UPDATED | July 24, 2018:
On Monday July 23, BitTorrent announced via its blog and Twitter account that TRON has officially closed its acquisition of the company.
ORIGINAL | June 19, 2018:
It's yet to be revealed how TRON will incorporate BitTorrent in its effort to create a decentralized internet using blockchain infrastructure, but BitTorrent's profile in data distribution and file sharing certainly compliments TRON's goals.
TechCrunch has reportedly spoken with a TRON shareholder who revealed the startup may use BitTorrent to "legitimize" its business, or that it could use BitTorrent's peer-to-peer (P2P) architecture to create a mining network.
The TRON Foundation was established in Singapore in 2017; completion of fundraising and a launch of its open-source protocol occurred the same year. In December 2017, the TRON coin (TRX) was listed on 10 major cryptocurrency exchanges, and today, it's the 10th largest cryptocurrency by market capitalization at $3.19 billion, according to CoinMarketCap. The TRON Foundation holds around $1.65 billion worth of TRX.
Sun, TRON's founder and CEO, also served as chief representative for Ripple in Greater China. Raybo, TRON's predecessor, was partially funded by Ripple co-founder Chris Larsen, who is thought to be one of the richest people in cryptocurrency.
However, both TRON and BitTorrent have tumultuous histories.
The December 2017 launch of TRX and its subsequent climb up the cryptocurrency charts was chock full of controversy. TRON was accused of plagiarising its white paper and misrepresenting key partnerships. TRON did receive support at the time via Twitter from Litecoin founder Charlie Lee, which Sun took as an opportunity to humble himself and save face:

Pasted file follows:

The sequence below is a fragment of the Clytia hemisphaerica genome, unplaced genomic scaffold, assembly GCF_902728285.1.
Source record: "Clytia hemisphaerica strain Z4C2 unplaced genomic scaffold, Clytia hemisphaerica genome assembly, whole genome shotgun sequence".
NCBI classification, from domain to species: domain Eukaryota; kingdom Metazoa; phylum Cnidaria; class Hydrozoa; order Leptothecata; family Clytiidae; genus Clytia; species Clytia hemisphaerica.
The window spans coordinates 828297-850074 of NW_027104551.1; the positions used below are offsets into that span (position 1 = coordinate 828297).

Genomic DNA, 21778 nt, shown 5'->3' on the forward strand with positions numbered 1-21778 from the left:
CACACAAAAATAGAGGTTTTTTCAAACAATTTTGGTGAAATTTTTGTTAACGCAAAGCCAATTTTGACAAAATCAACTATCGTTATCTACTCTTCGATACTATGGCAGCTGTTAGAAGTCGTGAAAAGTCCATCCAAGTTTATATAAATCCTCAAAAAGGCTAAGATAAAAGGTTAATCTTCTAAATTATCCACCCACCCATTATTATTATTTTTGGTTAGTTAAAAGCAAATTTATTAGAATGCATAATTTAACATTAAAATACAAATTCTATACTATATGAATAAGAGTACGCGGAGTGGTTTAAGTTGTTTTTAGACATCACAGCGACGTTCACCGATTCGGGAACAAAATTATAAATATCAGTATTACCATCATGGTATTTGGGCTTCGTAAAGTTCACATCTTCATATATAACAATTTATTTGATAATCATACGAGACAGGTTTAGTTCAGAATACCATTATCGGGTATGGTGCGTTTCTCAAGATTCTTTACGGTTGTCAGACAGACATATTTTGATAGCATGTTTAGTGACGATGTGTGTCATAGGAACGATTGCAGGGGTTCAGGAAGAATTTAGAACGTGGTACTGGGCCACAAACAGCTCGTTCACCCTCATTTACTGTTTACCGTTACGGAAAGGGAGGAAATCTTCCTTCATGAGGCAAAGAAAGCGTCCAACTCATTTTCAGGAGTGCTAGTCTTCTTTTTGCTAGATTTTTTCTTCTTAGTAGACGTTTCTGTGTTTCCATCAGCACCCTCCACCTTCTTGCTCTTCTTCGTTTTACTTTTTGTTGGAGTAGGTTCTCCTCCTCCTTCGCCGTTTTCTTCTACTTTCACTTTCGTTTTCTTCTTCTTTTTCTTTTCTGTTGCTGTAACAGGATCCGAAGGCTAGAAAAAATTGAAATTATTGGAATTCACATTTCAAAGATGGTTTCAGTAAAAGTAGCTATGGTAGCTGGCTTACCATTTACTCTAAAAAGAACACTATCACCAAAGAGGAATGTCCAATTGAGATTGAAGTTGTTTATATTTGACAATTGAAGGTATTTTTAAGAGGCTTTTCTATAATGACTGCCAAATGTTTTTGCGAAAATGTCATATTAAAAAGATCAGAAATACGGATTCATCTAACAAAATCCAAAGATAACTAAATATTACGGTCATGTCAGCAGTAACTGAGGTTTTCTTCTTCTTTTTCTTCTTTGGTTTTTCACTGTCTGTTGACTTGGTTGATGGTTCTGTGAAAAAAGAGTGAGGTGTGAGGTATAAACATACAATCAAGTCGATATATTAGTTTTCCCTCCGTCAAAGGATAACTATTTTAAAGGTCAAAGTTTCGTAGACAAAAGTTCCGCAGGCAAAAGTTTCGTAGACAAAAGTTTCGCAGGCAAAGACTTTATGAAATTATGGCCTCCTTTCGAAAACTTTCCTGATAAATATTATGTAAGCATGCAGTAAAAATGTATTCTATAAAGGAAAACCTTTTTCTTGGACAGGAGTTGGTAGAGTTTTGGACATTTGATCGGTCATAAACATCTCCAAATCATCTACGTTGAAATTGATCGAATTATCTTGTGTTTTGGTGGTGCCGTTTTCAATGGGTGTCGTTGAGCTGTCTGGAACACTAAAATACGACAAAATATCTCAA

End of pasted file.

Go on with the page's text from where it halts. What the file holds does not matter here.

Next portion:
(It should be noted that Lee is not without his own murky history. In December 2017, he sold all his Litecoin and some wondered if it was an attempt to pump bitcoin cash.)
The story of BitTorrent (founded by Bram Cohen and Ashwin Navin, and currently led by CEO Rogelio Choy) on the other hand, is one full of false starts and near misses. The BitTorrent protocol itself is meant to enable large amounts of information to be transmitted over the internet by breaking it into smaller chunks, sending it through a P2P network and then reassembling it. Since the company's genesis in 2004, there have been many attempts to turn a profit using BitTorrent, including two failed efforts to turn it into a media company.
BitTorrent has reportedly lost millions in these and other failed projects. Yet the company's website advertises that its protocols are used to "move as much as 40% of the world's Internet traffic on a daily basis."
In just under 6 days, TRON plans to leave the Ethereum network's ERC20 protocol for its own blockchain mainnet, migrating TRX and becoming completely independent.
Mainnet launches are not always without complication. The recent EOS rollout stalled when not enough token holders voted in the necessary 21 block producers. Just this week, a mainnet bug led to the freeze of seven accounts.